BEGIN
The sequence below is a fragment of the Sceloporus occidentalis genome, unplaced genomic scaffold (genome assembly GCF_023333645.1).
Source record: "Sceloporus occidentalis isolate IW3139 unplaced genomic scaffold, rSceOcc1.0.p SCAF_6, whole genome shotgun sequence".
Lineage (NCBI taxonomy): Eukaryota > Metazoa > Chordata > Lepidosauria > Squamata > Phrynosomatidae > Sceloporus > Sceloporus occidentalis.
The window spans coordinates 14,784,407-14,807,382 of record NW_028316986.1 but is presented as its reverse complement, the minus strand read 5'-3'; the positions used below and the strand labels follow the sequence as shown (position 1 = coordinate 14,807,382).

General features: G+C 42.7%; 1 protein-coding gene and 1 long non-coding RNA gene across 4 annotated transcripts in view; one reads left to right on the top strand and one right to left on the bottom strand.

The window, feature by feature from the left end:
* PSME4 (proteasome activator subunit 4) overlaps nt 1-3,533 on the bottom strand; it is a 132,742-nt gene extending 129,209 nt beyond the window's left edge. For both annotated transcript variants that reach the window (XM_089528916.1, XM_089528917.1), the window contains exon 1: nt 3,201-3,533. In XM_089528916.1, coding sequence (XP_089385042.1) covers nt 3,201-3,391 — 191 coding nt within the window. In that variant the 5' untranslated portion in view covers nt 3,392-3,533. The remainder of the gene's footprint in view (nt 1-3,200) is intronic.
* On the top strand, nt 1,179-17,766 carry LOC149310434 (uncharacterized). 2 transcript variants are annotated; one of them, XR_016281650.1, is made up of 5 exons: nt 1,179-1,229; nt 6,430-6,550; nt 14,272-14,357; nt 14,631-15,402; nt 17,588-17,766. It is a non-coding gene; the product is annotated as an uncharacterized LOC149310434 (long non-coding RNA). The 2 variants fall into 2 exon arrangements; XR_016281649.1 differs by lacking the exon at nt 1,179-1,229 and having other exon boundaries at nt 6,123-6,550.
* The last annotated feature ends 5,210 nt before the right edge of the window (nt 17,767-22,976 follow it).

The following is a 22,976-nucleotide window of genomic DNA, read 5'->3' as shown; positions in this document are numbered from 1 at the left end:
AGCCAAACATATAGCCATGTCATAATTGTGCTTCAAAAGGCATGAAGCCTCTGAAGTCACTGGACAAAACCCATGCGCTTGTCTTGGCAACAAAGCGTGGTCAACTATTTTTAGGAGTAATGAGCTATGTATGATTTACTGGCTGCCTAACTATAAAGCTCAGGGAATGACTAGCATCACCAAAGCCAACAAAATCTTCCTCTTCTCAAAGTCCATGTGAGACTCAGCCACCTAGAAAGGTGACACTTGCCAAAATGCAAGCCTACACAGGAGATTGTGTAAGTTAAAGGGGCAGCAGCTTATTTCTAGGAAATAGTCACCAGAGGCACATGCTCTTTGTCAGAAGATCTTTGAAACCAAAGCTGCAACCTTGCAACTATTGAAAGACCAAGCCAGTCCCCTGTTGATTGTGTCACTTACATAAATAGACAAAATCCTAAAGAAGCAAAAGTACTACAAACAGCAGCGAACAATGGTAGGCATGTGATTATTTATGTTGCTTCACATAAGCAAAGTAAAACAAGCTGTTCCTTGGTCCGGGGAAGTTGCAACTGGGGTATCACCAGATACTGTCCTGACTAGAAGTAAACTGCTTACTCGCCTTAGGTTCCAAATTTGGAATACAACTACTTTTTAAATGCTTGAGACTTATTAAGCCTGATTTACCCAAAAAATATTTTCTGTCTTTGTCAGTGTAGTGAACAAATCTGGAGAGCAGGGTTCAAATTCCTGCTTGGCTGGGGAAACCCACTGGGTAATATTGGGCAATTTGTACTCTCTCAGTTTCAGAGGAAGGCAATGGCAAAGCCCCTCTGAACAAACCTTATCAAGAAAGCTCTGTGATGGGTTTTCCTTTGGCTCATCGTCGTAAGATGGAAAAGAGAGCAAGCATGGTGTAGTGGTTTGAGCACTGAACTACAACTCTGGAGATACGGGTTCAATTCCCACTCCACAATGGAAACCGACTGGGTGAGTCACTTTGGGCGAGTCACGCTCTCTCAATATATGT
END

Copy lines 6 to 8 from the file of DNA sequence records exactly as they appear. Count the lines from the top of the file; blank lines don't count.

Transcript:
The window, feature by feature from the left end:
* PSME4 (proteasome activator subunit 4) overlaps nt 1-3,533 on the bottom strand; it is a 132,742-nt gene extending 129,209 nt beyond the window's left edge. For both annotated transcript variants that reach the window (XM_089528916.1, XM_089528917.1), the window contains exon 1: nt 3,201-3,533. In XM_089528916.1, coding sequence (XP_089385042.1) covers nt 3,201-3,391 — 191 coding nt within the window. In that variant the 5' untranslated portion in view covers nt 3,392-3,533. The remainder of the gene's footprint in view (nt 1-3,200) is intronic.
* On the top strand, nt 1,179-17,766 carry LOC149310434 (uncharacterized). 2 transcript variants are annotated; one of them, XR_016281650.1, is made up of 5 exons: nt 1,179-1,229; nt 6,430-6,550; nt 14,272-14,357; nt 14,631-15,402; nt 17,588-17,766. It is a non-coding gene; the product is annotated as an uncharacterized LOC149310434 (long non-coding RNA). The 2 variants fall into 2 exon arrangements; XR_016281649.1 differs by lacking the exon at nt 1,179-1,229 and having other exon boundaries at nt 6,123-6,550.